TV - True Detective Season 2, Episode 1

Colin Farrell


After his fears for the upcoming season Steve Taylor-Bryant keeps his promise and checks out True Detective as it starts a second run with The Western Book of the Dead…

If you ever bully anyone again, I will come back and butt fuck your father with your mom’s headless corpse.

Ray Velcoro (Colin Farrell) is a detective that wants full custody of his son. A long time ago, when Ray was just an officer starting out, his wife was raped and nine months later a child was born. Ray doesn’t care that the child may be the result of the assault, as far as he is concerned the boy is his own flesh and blood. His wife and her new husband are now back in the picture and Ray is not getting the access he wants, especially as he raised the child whilst his wife ran away, struggling with what happened to her. The man who perpetrated the crime was never caught but, just after the assault, local shady business man Frank Semyon (Vince Vaughan) offers Ray some information on the man as a swap for a favour later in life. It is in fact Semyon’s lawyer that is trying to gain custody for Ray.

Frank Semyon has invested millions of his own dollars and those of his investors in a land deal that will bring a transportation system to the City of Vinci, making Frank and his friends a lot of money in return. The problem is that the City Manager that had been in Frank’s pocket has disappeared along with all his money just as they were going to announce the deal.

Sheriff’s detective Ani Bezzerides (Rachel McAdams), after rowing over a sexual encounter, goes on a bust where she finds that the pornographers she had been investigating are totally legitimate and the fact her sister is one of the webcam stars sickens her. After visiting her hippy commune teaching father, Eliot (David Morse), she begins to realise she really is alone in her convictions. California Highway patrolman Officer Paul Woodrugh (Taylor Kitsch) stops a woman driving erratically who, to try and get out of an arrest, offers a sexual service that Paul turns down but he is later suspended pending an investigation. Back home with his lover, a scarred Paul showers and takes Viagra before spending time in the bedroom.

A man that has been riding around in a limousine wearing sunglasses is suddenly dropped in a lay-by at night time. Dead. He is discovered by the suspended Paul who phones in the murder which leads to Sheriff’s Detective Ani to arrive, only to find out that the victim is Ben Caspar, the missing City Manager, which brings Detective Ray Velcoro to the scene.

From the Leonard Cohen opening credits to the close of events, something happened to me that I didn’t think possible. I grew to love change. I have already written my fears before the season started, the new location which sees city landscapes over the sprawling eerie Louisiana countryside, four main characters to invest in rather than the two, the casting which saw more risk than the first season’s polished Hollywood greats, and the use of different directors rather than season 1’s Cary Fukunaga. However, it turns out change is good. The industrial buildings and dark lighting of the fictional city, Vinci, make for a dark tone before you even allow the story to sink in and Justin Lin (Fast and Furious franchise) who helms episode 1’s direction does so with a visual beauty, making the darkness seem like a place you would want to explore.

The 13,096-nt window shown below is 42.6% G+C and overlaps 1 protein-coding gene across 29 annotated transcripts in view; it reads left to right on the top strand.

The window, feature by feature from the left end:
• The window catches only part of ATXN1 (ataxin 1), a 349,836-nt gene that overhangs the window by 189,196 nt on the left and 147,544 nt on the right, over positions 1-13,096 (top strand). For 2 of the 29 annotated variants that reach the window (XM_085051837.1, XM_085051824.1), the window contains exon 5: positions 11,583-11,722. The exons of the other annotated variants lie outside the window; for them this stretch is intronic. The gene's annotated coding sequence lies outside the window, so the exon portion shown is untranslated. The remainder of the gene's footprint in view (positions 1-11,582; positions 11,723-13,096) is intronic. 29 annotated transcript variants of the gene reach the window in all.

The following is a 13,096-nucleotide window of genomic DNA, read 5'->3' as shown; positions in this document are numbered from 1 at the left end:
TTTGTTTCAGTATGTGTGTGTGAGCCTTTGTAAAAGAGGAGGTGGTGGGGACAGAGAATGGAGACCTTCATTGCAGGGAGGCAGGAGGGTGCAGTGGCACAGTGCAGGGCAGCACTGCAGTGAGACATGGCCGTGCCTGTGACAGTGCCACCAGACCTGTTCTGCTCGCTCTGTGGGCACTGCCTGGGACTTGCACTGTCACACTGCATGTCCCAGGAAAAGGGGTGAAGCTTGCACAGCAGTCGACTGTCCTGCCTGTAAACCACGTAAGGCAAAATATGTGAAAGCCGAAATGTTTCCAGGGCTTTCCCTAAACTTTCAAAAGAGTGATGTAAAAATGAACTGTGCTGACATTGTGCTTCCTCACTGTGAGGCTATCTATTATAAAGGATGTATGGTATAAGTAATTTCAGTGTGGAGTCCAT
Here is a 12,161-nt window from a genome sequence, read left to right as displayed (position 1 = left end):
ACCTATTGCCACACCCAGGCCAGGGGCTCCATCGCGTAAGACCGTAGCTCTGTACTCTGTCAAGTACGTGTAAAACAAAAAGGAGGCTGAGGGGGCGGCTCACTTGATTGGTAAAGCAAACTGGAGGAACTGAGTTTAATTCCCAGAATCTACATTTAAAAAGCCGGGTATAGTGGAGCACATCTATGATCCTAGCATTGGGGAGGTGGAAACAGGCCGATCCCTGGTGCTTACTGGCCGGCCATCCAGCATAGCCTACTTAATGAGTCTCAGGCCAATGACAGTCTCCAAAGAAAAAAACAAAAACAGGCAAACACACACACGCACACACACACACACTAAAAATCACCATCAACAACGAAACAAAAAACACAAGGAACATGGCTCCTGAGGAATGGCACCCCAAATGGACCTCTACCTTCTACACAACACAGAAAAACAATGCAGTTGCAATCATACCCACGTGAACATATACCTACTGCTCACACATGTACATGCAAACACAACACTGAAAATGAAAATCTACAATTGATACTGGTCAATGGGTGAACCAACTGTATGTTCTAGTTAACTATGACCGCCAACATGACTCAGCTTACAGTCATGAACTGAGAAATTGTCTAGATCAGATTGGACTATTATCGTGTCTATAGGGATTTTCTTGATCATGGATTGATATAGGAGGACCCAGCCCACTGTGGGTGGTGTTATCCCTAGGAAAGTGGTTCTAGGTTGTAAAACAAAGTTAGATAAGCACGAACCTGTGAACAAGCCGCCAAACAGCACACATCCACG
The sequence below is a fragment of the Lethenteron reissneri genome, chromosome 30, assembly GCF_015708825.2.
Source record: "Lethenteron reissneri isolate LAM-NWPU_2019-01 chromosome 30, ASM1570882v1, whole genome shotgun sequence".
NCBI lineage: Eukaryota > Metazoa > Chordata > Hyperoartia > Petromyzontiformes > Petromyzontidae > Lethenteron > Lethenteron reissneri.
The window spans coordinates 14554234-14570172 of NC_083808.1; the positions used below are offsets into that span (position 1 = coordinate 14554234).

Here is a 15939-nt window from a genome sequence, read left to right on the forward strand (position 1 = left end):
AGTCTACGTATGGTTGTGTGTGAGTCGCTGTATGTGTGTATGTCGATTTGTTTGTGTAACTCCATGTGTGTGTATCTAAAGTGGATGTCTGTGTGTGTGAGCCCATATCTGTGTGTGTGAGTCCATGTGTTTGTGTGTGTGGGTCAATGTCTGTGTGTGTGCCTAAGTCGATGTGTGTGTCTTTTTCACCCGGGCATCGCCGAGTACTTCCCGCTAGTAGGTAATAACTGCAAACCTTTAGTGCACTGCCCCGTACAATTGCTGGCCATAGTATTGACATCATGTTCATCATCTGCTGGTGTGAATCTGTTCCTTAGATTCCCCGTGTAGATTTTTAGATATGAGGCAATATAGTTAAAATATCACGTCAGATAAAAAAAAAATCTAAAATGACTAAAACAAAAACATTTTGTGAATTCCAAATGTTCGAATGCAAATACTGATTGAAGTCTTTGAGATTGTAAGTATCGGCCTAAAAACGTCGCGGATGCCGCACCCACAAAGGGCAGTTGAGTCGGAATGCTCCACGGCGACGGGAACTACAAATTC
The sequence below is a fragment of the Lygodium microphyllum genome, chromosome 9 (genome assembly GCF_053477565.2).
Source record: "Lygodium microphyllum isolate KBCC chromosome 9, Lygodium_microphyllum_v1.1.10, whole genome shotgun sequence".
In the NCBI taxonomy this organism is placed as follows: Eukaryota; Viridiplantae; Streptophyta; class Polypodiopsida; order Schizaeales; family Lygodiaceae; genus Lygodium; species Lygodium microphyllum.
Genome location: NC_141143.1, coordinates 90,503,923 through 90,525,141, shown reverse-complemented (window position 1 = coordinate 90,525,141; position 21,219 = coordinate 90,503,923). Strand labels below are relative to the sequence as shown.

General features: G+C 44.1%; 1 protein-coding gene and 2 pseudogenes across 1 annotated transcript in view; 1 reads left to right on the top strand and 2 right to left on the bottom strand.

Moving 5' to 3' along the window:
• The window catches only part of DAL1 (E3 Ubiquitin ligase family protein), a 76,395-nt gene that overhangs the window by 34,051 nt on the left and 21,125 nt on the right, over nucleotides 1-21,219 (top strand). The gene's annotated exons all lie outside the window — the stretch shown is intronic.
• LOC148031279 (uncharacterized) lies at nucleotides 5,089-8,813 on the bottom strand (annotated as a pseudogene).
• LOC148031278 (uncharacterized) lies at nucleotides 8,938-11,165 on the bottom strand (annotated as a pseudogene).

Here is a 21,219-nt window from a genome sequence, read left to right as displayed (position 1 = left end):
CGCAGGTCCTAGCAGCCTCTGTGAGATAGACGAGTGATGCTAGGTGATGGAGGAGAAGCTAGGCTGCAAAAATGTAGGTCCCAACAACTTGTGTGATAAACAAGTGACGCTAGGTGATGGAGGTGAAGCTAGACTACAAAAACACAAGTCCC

Taylor Kitsch

When it comes to the main cast, my serious concern before viewing this first episode, I really don’t know why I was bothered. Vince Vaughan is stunning as Frank Semyon. This was surprising as it was Swingers in 1996 which last saw Vaughan this good and not some parody of, well, Vince Vaughan. He has the eyes of the casino owner mobster that in reality he really is but a softness and vulnerability of a man trying to change, to go legitimate. I am not sure exactly what Taylor Kitsch’s character will evolve into but with the scars and broken mentality he is sure to be a force of some kind and I look forward to seeing where his own personal issues take his part of the story.

The two that stand out for me though leads me to start with an apology. I have been highly critical of the lack of care and work Colin Farrell usually seems to put into his films but he hit the screen with an intensity I have not seen in him before. From his softly, softly loving approach to his son when sober, to taking a knuckle duster to father of his son’s bully, to falling asleep in a bar, Farrell had me spellbound. He had me rooting for him despite the fact he is most definitely as dirty a cop as there is, and I genuinely care that he holds it together whilst he works towards keeping time with his son. Shining light of the new season already though is Rachel McAdams who is fast becoming my favourite actress. Another fragile, broken soul like the rest of the main cast, Ani dresses up her issues as bravado and spouts obscenity whenever she feels cornered or the world isn’t as she would like it to be.

The cast were immense, the cinematography stunning, the dialogue as good as the first season and Nic Pizzolatto has managed to change everything he did in season 1 without losing his edge. Character development over hidden, obscure books and rituals seems to be season 2’s forte and I for one want more.

Images - Sky Atlantic